If a particular type of microbe, for instance, is present in unusually high or low numbers, the test will tell you if it is linked to a certain disease, or can lead to one. Health experts at LRB will then suggest ways to fix the imbalance with diet recommendations and the inclusion of probiotics and prebiotics in your meals. The advice is "hyper-personalised", tailored to the person's specific needs, says LRB chief executive officer Sankaran.

Sankaran was the first to test his own gut microbes when BugSpeaks was launched, and others at LRB soon followed suit. His test results indicated he could develop rheumatoid arthritis. He modified his diet, which reduced the number of gut microbes that could increase his risk for rheumatoid arthritis.

By mid-2018, the test was available to the public. The process of testing is simple: a stool sample is collected and tested, the microbial composition in the sample is analysed via sequencing, and finally gut health is measured based on the diversity of microbes present in the sample.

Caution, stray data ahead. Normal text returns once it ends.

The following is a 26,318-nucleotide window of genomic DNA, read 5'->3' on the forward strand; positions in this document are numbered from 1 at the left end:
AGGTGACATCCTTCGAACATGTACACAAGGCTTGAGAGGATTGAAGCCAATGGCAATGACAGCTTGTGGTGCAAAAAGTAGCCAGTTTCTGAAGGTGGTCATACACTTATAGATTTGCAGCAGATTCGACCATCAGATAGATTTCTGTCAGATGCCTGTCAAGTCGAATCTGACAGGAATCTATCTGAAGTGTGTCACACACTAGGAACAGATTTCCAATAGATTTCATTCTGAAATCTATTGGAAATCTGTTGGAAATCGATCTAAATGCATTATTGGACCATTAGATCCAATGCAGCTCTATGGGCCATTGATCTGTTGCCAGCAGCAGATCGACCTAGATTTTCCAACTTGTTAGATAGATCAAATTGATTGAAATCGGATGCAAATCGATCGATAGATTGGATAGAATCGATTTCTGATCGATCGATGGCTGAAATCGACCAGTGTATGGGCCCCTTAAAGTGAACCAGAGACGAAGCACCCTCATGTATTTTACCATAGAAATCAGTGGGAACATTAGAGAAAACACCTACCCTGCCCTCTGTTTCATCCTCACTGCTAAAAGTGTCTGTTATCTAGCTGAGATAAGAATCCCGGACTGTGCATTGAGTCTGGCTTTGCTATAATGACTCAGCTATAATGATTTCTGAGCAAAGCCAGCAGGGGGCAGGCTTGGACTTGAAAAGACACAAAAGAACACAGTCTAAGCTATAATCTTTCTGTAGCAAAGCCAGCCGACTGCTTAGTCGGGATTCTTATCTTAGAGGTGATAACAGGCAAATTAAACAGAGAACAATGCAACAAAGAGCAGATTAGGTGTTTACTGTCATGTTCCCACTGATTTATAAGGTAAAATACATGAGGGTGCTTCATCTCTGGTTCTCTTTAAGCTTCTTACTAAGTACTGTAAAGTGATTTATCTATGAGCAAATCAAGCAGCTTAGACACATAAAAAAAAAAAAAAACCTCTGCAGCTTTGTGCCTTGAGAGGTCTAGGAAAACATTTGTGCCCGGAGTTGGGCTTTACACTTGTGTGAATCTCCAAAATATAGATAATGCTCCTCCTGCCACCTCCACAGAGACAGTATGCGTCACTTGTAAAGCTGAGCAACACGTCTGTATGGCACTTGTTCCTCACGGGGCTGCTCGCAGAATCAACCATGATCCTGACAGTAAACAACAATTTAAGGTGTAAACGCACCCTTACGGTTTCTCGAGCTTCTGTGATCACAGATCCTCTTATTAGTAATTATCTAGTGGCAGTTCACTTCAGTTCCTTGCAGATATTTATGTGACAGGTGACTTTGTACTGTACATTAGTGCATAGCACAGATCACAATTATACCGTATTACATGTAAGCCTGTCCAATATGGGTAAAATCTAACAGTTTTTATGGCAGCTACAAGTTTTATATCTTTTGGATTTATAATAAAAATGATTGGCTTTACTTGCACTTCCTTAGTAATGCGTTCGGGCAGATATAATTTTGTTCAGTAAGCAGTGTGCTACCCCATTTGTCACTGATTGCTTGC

The test results contain a gut health score that can range from -5 to +5. The more positive the score, the better is a person's gut health. The test results also provide a risk prediction for 16 diseases, including diabetes, hypertension, inflammatory bowels, rheumatoid arthritis and depression.

The gut microbiome test results provide a risk prediction for 16 diseases.

The BugSpeaks team has filed a patent for its gut health scoring system and for the process used in analysing microbial diversity. It claims to have information on 200,000 species of microbes in its database, which includes not just bacteria but also viruses and fungi. Sankaran describes the gut health measurement system as "technically robust", "trained on Indian populations", and reliant on a "huge microbiome dataset".